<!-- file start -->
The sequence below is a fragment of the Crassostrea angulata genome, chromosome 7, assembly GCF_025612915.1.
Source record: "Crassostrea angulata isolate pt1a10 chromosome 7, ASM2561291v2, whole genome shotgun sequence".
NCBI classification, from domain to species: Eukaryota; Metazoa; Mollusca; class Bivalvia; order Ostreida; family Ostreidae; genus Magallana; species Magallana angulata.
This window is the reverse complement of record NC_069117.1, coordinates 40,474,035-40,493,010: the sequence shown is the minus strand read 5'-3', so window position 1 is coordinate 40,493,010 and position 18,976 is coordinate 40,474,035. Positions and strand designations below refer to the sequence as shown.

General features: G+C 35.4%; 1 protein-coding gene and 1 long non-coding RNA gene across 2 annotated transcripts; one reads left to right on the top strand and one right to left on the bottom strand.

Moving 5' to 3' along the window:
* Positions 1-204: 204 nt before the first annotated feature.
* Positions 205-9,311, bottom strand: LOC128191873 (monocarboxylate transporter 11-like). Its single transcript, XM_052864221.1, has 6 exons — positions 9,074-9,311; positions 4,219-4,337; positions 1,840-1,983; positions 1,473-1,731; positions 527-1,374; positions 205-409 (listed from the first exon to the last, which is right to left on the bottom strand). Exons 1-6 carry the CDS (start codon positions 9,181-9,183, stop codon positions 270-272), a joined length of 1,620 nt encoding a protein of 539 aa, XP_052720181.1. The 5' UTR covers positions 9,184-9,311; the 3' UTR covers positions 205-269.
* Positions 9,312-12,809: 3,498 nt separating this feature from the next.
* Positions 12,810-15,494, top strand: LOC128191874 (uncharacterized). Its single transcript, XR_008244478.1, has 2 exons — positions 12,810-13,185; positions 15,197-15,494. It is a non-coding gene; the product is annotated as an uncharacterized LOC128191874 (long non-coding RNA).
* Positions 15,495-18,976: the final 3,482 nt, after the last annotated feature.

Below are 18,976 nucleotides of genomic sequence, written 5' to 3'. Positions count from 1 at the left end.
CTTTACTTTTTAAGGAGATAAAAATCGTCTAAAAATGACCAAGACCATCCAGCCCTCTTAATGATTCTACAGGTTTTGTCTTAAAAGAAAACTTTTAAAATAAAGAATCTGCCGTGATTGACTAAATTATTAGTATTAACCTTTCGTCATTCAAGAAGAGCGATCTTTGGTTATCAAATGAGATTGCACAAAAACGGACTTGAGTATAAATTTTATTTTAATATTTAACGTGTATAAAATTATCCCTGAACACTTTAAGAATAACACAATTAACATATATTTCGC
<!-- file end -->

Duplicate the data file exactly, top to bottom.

The sequence below is a fragment of the Crassostrea angulata genome, chromosome 7, assembly GCF_025612915.1.
Source record: "Crassostrea angulata isolate pt1a10 chromosome 7, ASM2561291v2, whole genome shotgun sequence".
NCBI classification, from domain to species: Eukaryota; Metazoa; Mollusca; class Bivalvia; order Ostreida; family Ostreidae; genus Magallana; species Magallana angulata.
This window is the reverse complement of record NC_069117.1, coordinates 40,474,035-40,493,010: the sequence shown is the minus strand read 5'-3', so window position 1 is coordinate 40,493,010 and position 18,976 is coordinate 40,474,035. Positions and strand designations below refer to the sequence as shown.

General features: G+C 35.4%; 1 protein-coding gene and 1 long non-coding RNA gene across 2 annotated transcripts; one reads left to right on the top strand and one right to left on the bottom strand.

Moving 5' to 3' along the window:
* Positions 1-204: 204 nt before the first annotated feature.
* Positions 205-9,311, bottom strand: LOC128191873 (monocarboxylate transporter 11-like). Its single transcript, XM_052864221.1, has 6 exons — positions 9,074-9,311; positions 4,219-4,337; positions 1,840-1,983; positions 1,473-1,731; positions 527-1,374; positions 205-409 (listed from the first exon to the last, which is right to left on the bottom strand). Exons 1-6 carry the CDS (start codon positions 9,181-9,183, stop codon positions 270-272), a joined length of 1,620 nt encoding a protein of 539 aa, XP_052720181.1. The 5' UTR covers positions 9,184-9,311; the 3' UTR covers positions 205-269.
* Positions 9,312-12,809: 3,498 nt separating this feature from the next.
* Positions 12,810-15,494, top strand: LOC128191874 (uncharacterized). Its single transcript, XR_008244478.1, has 2 exons — positions 12,810-13,185; positions 15,197-15,494. It is a non-coding gene; the product is annotated as an uncharacterized LOC128191874 (long non-coding RNA).
* Positions 15,495-18,976: the final 3,482 nt, after the last annotated feature.

Below are 18,976 nucleotides of genomic sequence, written 5' to 3'. Positions count from 1 at the left end.
CTTTACTTTTTAAGGAGATAAAAATCGTCTAAAAATGACCAAGACCATCCAGCCCTCTTAATGATTCTACAGGTTTTGTCTTAAAAGAAAACTTTTAAAATAAAGAATCTGCCGTGATTGACTAAATTATTAGTATTAACCTTTCGTCATTCAAGAAGAGCGATCTTTGGTTATCAAATGAGATTGCACAAAAACGGACTTGAGTATAAATTTTATTTTAATATTTAACGTGTATAAAATTATCCCTGAACACTTTAAGAATAACACAATTAACATATATTTCGC